In a company with a robust compliance culture, potential
whistleblowers can express their concerns without fear of
retribution. By contrast, the penalty for a culture that silences
whistleblowers just got steeper. Companies caught punishing those
who raise red flags, especially when they turn out to be lawyers,
could be forced to confront documents otherwise inadmissible
against the company due to attorney-client privilege.
Sanford Wadler was once the General Counsel for the Northern
California-based pharmaceutical company Bio-Rad. In February 2013,
Wadler reported possible Foreign Corrupt Practices
Act violations to the company's audit committee. The report
triggered an internal investigation, a $55 million dollar
settlement with the DOJ and SEC, and, as a federal jury held
yesterday, resulted in Wadler's wrongful termination.
Magistrate Judge Spero agreed with Wadler and the
SEC, finding that, "privileged communication and
confidential information may be used, with appropriate protections,
to establish whistleblower retaliation claims under the federal
common law." As a result, Wadler was able to use sealing
orders to introduce privileged material against his former
employer, resulting in an almost $8 million victory.
As a result of this verdict, corporate counsel with compliance
concerns now have stronger protections if they are punished for
escalating their concerns. To protect the corporate privilege and
strengthen compliance norms, corporations must ensure mechanisms
for adequately responding to and protecting whistleblowers, whether
in-house lawyers or otherwise.
The content of this article is intended to provide a general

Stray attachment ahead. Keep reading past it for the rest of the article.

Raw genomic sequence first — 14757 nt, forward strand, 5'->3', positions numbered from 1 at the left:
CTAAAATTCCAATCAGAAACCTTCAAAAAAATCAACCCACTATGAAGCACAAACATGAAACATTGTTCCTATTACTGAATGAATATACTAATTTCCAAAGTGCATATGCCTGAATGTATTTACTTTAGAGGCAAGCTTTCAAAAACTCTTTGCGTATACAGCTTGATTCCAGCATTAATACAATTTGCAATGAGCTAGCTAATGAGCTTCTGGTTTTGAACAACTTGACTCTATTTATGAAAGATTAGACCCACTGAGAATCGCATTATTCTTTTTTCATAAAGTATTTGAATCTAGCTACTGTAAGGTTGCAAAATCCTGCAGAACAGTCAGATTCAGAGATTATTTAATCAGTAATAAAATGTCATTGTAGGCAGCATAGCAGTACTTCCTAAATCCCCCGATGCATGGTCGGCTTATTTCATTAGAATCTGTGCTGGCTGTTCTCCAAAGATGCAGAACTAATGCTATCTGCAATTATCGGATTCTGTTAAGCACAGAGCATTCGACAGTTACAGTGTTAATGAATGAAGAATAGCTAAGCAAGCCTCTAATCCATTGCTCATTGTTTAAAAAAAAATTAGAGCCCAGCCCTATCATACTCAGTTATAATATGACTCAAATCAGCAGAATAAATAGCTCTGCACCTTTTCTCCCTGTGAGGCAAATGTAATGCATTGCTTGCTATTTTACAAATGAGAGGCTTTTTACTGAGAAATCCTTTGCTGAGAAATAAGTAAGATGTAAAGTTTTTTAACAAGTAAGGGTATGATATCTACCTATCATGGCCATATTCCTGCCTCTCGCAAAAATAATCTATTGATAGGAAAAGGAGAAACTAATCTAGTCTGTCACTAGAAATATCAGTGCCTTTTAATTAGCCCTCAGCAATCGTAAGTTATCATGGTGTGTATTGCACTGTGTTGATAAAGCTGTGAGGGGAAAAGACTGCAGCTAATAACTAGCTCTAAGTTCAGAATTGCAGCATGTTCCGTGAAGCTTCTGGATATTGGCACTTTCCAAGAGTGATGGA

guide to the subject matter. Specialist advice should be sought
about your specific circumstances.
To print this article, all you need is to be registered on Mondaq.com.
Click to Login as an existing user or Register so you can print this article.
Attorneys from WilmerHale's Emerging Company Practice will explore the most critical issues facing entrepreneurs and early-stage companies during our QuickLaunch University Webinar Series. Over the next several weeks, we will share key takeaways from each webinar.
Lawyers are often asked to serve on Boards of nonprofit corporations and if they do so, they will often be asked by other directors about the potential individual liability of a director for actions of the nonprofit, for actions of the director and for actions of other directors. - See more at: http://www.wcsr.com/Insights/Articles/2017/March/Liability-for-Directors-of-Nonprofit-Corporations#sthash.fomRRxiJ.dpuf
Register for Access and our Free Biweekly Alert for
This service is completely free. Access 250,000 archived articles from 100+ countries and get a personalised email twice a week covering developments (and yes, our lawyers like to think you’ve read our Disclaimer).